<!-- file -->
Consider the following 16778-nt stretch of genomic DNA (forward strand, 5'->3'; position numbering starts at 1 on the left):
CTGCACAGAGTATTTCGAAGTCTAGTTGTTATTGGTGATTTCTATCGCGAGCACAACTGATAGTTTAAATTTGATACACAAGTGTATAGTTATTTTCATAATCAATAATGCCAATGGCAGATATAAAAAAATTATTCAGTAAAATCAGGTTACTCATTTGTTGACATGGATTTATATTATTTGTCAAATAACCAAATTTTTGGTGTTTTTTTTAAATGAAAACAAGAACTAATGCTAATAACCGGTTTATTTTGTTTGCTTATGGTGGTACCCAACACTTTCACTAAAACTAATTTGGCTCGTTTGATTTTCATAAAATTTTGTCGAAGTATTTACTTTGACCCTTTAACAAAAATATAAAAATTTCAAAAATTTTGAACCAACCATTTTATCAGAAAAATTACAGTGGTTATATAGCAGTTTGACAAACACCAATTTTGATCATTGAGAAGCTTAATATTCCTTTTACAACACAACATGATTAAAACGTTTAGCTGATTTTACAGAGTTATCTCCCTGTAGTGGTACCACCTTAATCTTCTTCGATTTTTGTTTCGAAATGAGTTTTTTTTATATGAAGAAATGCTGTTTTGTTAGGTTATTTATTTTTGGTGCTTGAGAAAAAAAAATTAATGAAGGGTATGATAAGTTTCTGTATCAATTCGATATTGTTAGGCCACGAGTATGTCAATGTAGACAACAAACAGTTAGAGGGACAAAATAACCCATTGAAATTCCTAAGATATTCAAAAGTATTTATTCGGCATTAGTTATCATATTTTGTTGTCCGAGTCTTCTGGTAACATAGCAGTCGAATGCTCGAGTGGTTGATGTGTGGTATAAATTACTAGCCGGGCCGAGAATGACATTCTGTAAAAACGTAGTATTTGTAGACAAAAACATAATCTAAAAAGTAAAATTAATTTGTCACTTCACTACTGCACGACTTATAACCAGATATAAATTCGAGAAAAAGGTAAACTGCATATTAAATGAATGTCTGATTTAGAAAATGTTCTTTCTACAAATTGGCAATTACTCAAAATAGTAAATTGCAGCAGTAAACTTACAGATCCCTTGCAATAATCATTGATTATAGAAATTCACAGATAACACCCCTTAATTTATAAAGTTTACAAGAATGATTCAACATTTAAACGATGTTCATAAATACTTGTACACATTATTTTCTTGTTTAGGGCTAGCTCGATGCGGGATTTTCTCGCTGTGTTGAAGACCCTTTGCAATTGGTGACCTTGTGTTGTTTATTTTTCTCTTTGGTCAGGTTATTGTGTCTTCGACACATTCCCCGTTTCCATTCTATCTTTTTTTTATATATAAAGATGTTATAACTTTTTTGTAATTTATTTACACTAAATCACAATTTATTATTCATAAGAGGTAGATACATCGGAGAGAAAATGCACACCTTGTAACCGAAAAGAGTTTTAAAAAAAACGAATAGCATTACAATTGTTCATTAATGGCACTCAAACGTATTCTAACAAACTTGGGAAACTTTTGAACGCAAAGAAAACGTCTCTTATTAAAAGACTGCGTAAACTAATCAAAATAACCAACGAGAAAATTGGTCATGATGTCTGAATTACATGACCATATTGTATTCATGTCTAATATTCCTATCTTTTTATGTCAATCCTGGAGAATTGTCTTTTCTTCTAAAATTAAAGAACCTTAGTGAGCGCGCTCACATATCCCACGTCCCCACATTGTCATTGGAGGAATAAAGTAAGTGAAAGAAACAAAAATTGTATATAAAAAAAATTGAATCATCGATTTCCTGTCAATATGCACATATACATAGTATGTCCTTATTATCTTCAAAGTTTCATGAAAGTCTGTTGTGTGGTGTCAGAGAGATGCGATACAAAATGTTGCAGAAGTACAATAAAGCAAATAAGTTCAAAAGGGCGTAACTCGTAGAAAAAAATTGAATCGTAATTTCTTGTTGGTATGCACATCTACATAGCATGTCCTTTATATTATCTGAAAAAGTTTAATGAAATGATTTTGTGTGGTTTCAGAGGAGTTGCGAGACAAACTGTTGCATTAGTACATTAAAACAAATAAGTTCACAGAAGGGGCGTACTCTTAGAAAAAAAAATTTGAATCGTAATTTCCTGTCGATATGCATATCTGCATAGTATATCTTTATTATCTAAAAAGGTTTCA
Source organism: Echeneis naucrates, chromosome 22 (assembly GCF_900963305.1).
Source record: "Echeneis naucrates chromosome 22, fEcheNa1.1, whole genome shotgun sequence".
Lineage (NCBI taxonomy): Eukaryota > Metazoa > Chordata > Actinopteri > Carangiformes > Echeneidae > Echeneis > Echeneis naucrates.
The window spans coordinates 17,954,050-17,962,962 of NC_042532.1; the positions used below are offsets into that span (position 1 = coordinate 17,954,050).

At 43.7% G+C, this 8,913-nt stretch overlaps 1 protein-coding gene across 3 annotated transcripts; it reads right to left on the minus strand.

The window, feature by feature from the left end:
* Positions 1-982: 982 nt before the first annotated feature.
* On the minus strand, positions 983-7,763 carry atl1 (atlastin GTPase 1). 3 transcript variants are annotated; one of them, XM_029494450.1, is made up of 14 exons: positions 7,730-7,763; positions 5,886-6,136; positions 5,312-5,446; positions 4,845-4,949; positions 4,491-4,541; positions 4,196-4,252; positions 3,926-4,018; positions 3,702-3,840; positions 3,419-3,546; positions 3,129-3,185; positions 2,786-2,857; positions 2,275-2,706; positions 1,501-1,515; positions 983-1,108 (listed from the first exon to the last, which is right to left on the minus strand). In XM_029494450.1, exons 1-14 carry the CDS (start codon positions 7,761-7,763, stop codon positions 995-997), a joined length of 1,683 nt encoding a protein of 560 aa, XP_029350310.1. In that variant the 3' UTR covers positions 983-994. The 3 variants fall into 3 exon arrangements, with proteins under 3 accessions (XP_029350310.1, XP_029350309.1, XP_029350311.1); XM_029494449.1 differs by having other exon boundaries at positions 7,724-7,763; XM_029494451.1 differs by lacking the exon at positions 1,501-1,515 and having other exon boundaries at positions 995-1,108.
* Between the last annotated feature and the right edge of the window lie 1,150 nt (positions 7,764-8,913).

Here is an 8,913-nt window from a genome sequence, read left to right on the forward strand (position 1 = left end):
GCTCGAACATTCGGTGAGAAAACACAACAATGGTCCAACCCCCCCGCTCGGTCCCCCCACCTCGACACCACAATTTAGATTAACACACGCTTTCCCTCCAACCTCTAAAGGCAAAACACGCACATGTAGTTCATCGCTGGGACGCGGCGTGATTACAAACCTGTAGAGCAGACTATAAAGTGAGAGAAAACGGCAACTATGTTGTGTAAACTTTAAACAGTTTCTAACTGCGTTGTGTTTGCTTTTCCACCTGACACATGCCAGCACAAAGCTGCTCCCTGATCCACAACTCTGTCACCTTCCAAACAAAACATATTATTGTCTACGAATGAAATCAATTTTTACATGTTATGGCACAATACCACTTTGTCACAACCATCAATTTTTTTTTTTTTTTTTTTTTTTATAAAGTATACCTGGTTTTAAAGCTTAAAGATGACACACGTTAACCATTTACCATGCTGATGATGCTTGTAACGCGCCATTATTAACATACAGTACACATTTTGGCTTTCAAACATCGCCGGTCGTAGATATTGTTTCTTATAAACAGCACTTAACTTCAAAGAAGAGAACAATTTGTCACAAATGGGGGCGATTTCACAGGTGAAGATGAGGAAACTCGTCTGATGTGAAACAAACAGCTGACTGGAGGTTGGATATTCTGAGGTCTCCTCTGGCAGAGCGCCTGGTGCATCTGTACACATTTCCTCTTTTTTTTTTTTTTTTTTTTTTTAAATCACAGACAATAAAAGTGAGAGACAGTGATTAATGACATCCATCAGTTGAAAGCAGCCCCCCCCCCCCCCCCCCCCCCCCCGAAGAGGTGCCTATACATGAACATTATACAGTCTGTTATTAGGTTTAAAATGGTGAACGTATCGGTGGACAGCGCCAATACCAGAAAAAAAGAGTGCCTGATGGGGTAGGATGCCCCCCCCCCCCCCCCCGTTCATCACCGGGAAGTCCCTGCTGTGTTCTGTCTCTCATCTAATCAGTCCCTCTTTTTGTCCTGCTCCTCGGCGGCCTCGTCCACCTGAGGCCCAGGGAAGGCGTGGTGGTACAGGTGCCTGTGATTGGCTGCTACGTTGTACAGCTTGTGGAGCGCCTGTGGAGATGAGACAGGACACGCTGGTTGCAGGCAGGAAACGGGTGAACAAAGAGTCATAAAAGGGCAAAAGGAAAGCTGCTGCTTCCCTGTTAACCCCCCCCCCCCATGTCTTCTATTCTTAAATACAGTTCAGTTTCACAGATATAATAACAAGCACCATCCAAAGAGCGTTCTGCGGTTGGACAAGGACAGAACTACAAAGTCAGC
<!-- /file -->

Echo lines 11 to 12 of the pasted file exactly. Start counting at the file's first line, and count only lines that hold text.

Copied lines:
* Between the last annotated feature and the right edge of the window lie 1,150 nt (positions 7,764-8,913).

Here is an 8,913-nt window from a genome sequence, read left to right on the forward strand (position 1 = left end):